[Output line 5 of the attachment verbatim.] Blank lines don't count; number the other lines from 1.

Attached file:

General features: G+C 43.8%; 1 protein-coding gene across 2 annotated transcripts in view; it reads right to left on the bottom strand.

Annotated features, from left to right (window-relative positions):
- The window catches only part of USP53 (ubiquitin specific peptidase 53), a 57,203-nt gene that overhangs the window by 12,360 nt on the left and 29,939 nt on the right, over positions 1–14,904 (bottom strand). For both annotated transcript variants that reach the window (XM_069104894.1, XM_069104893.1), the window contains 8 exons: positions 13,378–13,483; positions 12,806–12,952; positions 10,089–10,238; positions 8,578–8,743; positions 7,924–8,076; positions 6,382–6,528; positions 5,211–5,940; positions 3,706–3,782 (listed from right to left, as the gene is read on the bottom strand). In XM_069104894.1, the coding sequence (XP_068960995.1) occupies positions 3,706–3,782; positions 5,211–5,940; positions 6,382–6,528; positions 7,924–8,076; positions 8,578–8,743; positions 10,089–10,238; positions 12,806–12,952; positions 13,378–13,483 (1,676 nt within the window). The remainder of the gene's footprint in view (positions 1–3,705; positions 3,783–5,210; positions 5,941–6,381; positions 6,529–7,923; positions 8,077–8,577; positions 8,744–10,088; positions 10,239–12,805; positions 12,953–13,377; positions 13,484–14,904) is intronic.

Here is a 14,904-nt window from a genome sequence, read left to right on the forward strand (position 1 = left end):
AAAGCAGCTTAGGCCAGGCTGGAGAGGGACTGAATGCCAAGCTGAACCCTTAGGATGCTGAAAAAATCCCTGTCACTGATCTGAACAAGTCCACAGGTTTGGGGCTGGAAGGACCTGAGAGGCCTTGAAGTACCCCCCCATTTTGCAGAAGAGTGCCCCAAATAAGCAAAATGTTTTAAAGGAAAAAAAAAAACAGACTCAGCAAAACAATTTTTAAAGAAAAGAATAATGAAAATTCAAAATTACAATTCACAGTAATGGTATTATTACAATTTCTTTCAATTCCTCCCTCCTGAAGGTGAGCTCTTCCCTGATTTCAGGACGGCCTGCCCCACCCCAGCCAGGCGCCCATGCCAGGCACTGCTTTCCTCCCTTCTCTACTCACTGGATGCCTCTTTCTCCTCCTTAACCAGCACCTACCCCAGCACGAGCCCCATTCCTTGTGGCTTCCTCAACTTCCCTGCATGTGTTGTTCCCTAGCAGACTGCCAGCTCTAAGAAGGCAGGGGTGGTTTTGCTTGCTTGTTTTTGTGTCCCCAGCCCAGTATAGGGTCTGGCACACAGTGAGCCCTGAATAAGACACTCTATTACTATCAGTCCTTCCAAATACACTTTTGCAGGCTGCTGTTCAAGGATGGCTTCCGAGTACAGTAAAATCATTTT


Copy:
AAAGCAGCTTAGGCCAGGCTGGAGAGGGACTGAATGCCAAGCTGAACCCTTAGGATGCTGAAAAAATCCCTGTCACTGATCTGAACAAGTCCACAGGTTTGGGGCTGGAAGGACCTGAGAGGCCTTGAAGTACCCCCCCATTTTGCAGAAGAGTGCCCCAAATAAGCAAAATGTTTTAAAGGAAAAAAAAAAACAGACTCAGCAAAACAATTTTTAAAGAAAAGAATAATGAAAATTCAAAATTACAATTCACAGTAATGGTATTATTACAATTTCTTTCAATTCCTCCCTCCTGAAGGTGAGCTCTTCCCTGATTTCAGGACGGCCTGCCCCACCCCAGCCAGGCGCCCATGCCAGGCACTGCTTTCCTCCCTTCTCTACTCACTGGATGCCTCTTTCTCCTCCTTAACCAGCACCTACCCCAGCACGAGCCCCATTCCTTGTGGCTTCCTCAACTTCCCTGCATGTGTTGTTCCCTAGCAGACTGCCAGCTCTAAGAAGGCAGGGGTGGTTTTGCTTGCTTGTTTTTGTGTCCCCAGCCCAGTATAGGGTCTGGCACACAGTGAGCCCTGAATAAGACACTCTATTACTATCAGTCCTTCCAAATACACTTTTGCAGGCTGCTGTTCAAGGATGGCTTCCGAGTACAGTAAAATCATTTT